The five simple tips for a successful photoshoot

So you don’t have the budget for a team of wardrobe, hair and makeup stylists to get you ready for your shoot?  No problem!   A little creativity and some planning will reap huge rewards in the quality of your images.  Just remember there are FIVE things you must have for your shoot:

  1. Have a goal
  2. Have a wardrobe
  3. Have good Hair and/or Make up
  4. Have energy
  5. Have fun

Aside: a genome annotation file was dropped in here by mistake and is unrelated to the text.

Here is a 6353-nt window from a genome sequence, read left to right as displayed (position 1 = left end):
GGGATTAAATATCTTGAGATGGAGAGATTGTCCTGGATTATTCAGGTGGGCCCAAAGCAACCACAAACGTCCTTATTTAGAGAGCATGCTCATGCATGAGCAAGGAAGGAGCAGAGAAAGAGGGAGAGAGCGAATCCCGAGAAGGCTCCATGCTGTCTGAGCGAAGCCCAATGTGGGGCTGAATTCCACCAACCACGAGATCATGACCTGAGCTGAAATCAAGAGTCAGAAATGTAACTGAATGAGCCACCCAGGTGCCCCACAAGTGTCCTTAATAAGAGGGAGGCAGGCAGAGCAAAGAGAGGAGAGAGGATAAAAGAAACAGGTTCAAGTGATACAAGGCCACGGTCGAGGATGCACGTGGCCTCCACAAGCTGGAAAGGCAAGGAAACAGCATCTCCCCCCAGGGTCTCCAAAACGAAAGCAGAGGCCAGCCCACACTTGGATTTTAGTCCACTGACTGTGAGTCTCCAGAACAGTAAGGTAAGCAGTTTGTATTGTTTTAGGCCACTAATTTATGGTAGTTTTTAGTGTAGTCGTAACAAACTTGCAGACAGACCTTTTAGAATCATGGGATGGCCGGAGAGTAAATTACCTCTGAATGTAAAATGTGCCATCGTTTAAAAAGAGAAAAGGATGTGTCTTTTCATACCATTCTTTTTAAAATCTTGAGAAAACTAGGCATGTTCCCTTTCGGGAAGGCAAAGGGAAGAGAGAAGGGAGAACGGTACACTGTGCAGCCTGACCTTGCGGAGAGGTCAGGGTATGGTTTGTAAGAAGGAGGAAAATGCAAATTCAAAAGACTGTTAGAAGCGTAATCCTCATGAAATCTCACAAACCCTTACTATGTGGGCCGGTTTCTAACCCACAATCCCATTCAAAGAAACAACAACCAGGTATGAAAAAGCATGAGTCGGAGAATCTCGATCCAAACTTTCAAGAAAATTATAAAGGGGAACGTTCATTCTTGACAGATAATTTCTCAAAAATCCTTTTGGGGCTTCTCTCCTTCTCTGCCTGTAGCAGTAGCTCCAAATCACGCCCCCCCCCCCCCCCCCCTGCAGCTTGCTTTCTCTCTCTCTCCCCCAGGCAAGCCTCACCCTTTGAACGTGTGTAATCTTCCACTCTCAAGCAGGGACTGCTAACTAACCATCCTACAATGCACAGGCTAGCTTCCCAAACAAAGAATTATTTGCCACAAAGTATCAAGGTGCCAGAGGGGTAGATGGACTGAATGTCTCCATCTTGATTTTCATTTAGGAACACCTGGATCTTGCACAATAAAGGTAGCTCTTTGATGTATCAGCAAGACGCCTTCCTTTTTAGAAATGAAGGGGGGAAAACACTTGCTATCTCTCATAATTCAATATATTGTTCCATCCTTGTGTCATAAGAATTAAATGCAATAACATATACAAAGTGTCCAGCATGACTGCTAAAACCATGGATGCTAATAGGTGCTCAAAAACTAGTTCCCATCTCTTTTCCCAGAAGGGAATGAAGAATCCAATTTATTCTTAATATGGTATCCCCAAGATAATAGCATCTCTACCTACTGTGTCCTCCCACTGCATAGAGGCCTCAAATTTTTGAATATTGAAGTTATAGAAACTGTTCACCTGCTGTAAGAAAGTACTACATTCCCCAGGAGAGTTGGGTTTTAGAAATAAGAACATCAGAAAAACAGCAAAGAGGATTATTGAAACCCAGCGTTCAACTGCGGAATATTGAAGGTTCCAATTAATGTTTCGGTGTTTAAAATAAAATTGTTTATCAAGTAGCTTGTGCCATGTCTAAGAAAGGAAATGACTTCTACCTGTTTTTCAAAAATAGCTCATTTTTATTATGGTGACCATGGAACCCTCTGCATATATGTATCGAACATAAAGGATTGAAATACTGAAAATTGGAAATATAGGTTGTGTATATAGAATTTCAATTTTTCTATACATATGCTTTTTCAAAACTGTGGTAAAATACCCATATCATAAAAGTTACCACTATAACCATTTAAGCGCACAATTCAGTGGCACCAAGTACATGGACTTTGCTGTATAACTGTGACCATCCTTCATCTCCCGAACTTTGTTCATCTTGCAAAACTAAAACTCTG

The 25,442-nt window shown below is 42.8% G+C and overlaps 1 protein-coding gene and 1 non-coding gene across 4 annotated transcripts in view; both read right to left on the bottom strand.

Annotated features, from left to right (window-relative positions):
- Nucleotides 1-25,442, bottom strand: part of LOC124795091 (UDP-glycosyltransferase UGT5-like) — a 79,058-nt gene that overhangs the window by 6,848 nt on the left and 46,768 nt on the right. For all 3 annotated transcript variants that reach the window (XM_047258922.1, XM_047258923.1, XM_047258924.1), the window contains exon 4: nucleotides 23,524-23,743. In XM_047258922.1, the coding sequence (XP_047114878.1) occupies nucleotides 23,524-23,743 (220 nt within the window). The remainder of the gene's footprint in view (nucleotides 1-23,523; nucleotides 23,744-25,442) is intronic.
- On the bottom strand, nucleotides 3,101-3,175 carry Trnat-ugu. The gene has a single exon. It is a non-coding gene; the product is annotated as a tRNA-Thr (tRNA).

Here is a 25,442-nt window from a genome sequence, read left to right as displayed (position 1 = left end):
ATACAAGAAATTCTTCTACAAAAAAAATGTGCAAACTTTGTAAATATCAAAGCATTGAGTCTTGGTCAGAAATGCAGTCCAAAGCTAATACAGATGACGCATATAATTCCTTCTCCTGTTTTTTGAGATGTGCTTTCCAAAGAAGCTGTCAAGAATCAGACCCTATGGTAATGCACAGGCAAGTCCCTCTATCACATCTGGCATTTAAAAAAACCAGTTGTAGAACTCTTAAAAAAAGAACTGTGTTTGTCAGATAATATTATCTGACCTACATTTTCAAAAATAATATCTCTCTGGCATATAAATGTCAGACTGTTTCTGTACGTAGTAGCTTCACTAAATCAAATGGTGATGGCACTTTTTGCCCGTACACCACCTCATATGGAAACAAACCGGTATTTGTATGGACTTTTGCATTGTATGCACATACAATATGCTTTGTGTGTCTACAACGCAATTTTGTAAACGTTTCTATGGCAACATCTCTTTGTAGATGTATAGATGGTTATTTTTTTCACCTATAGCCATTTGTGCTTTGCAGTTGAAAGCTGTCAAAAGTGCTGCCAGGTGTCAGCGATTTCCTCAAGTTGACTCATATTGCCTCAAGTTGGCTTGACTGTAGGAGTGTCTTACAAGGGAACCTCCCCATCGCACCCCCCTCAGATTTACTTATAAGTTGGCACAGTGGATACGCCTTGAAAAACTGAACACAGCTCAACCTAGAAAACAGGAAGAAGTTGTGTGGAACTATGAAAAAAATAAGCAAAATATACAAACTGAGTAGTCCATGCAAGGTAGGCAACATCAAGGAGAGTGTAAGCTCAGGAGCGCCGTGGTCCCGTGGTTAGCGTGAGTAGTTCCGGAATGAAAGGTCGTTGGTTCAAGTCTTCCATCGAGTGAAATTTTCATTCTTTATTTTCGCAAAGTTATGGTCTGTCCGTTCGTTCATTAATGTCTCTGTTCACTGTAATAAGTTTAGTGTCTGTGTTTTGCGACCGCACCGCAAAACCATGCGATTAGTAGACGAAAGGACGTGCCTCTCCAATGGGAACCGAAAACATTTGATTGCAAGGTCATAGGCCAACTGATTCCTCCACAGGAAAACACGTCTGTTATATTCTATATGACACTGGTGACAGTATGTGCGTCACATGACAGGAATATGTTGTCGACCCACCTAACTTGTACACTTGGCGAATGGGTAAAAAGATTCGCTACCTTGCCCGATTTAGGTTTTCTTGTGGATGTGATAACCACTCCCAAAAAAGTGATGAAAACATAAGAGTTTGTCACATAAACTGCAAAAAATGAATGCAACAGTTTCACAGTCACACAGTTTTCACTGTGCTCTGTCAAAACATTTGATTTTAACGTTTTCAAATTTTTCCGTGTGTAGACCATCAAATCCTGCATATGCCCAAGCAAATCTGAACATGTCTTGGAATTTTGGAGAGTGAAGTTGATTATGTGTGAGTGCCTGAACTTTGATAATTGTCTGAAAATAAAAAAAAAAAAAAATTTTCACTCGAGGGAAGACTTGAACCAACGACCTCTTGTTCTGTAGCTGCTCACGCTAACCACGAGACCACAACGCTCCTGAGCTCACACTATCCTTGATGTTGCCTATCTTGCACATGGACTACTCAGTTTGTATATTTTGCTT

I’m going to poke some fun at my friend Phil’s expense to show you want I mean.   Phil and I have been friends for quite a while and he has my eternal gratitude for gladly volunteering to be a test subject whenever I had a crazy shoot idea.  Because of these informal creative outings we’ve always had a pretty relaxed attitude when it came to shooting.    A few years back Phil wanted to take some photos that he could use for his acting/modeling career – something vaguely reminiscent of an Abercrombie and Fitch Ad.  I left it to him to put together his wardrobe, work on his muscles and we had a few rough ideas on where we wanted to shoot.  We didn’t have a very specific goal but we thought our plan would be good enough. When the day came to shoot I showed up to Phil’s house and we went through his wardrobe.  We picked some stuff from his closet but to be honest, some of the items were fished out of his dirty clothes hamper – So, we did our best (not very successfully) to try and put together a few looks.  We threw some product in his hair, stuffed his wrinkled wardrobe in his backpack and headed down the street to shoot outdoors.   Now Phil, for his part had been working VERY hard to be in shape for the shoot.  He worked out constantly and didn’t eat much so his Abs would show up in the shoot.  His Abs looked great but the problem was he was so hungry that he could barely concentrate; after about a half hour I lost him to fatigue.